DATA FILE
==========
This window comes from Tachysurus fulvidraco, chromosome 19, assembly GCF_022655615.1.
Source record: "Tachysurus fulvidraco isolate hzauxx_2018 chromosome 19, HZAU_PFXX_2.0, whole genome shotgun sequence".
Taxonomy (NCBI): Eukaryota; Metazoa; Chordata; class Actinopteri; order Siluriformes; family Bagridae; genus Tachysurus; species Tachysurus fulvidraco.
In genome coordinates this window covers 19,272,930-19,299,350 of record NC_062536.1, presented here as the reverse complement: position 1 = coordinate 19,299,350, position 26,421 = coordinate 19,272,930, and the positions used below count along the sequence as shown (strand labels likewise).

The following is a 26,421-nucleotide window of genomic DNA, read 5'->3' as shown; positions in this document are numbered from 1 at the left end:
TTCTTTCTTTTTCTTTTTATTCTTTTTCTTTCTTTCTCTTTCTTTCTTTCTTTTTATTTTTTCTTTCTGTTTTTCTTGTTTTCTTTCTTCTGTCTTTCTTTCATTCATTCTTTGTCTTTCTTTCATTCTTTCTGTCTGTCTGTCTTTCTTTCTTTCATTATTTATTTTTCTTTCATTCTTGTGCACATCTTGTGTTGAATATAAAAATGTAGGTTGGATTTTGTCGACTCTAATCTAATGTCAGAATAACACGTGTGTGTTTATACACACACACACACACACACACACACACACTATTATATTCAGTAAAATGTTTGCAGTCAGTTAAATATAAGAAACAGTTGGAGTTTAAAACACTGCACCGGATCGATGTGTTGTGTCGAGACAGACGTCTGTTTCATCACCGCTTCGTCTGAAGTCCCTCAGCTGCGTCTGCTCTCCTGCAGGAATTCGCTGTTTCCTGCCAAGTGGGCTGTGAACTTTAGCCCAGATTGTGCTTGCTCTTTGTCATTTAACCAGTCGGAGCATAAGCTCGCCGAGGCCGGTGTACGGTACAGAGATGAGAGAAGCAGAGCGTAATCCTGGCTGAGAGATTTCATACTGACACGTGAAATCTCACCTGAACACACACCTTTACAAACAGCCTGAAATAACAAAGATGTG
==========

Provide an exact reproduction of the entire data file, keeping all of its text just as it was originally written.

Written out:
This window comes from Tachysurus fulvidraco, chromosome 19, assembly GCF_022655615.1.
Source record: "Tachysurus fulvidraco isolate hzauxx_2018 chromosome 19, HZAU_PFXX_2.0, whole genome shotgun sequence".
Taxonomy (NCBI): Eukaryota; Metazoa; Chordata; class Actinopteri; order Siluriformes; family Bagridae; genus Tachysurus; species Tachysurus fulvidraco.
In genome coordinates this window covers 19,272,930-19,299,350 of record NC_062536.1, presented here as the reverse complement: position 1 = coordinate 19,299,350, position 26,421 = coordinate 19,272,930, and the positions used below count along the sequence as shown (strand labels likewise).

The following is a 26,421-nucleotide window of genomic DNA, read 5'->3' as shown; positions in this document are numbered from 1 at the left end:
TTCTTTCTTTTTCTTTTTATTCTTTTTCTTTCTTTCTCTTTCTTTCTTTCTTTTTATTTTTTCTTTCTGTTTTTCTTGTTTTCTTTCTTCTGTCTTTCTTTCATTCATTCTTTGTCTTTCTTTCATTCTTTCTGTCTGTCTGTCTTTCTTTCTTTCATTATTTATTTTTCTTTCATTCTTGTGCACATCTTGTGTTGAATATAAAAATGTAGGTTGGATTTTGTCGACTCTAATCTAATGTCAGAATAACACGTGTGTGTTTATACACACACACACACACACACACACACACACTATTATATTCAGTAAAATGTTTGCAGTCAGTTAAATATAAGAAACAGTTGGAGTTTAAAACACTGCACCGGATCGATGTGTTGTGTCGAGACAGACGTCTGTTTCATCACCGCTTCGTCTGAAGTCCCTCAGCTGCGTCTGCTCTCCTGCAGGAATTCGCTGTTTCCTGCCAAGTGGGCTGTGAACTTTAGCCCAGATTGTGCTTGCTCTTTGTCATTTAACCAGTCGGAGCATAAGCTCGCCGAGGCCGGTGTACGGTACAGAGATGAGAGAAGCAGAGCGTAATCCTGGCTGAGAGATTTCATACTGACACGTGAAATCTCACCTGAACACACACCTTTACAAACAGCCTGAAATAACAAAGATGTG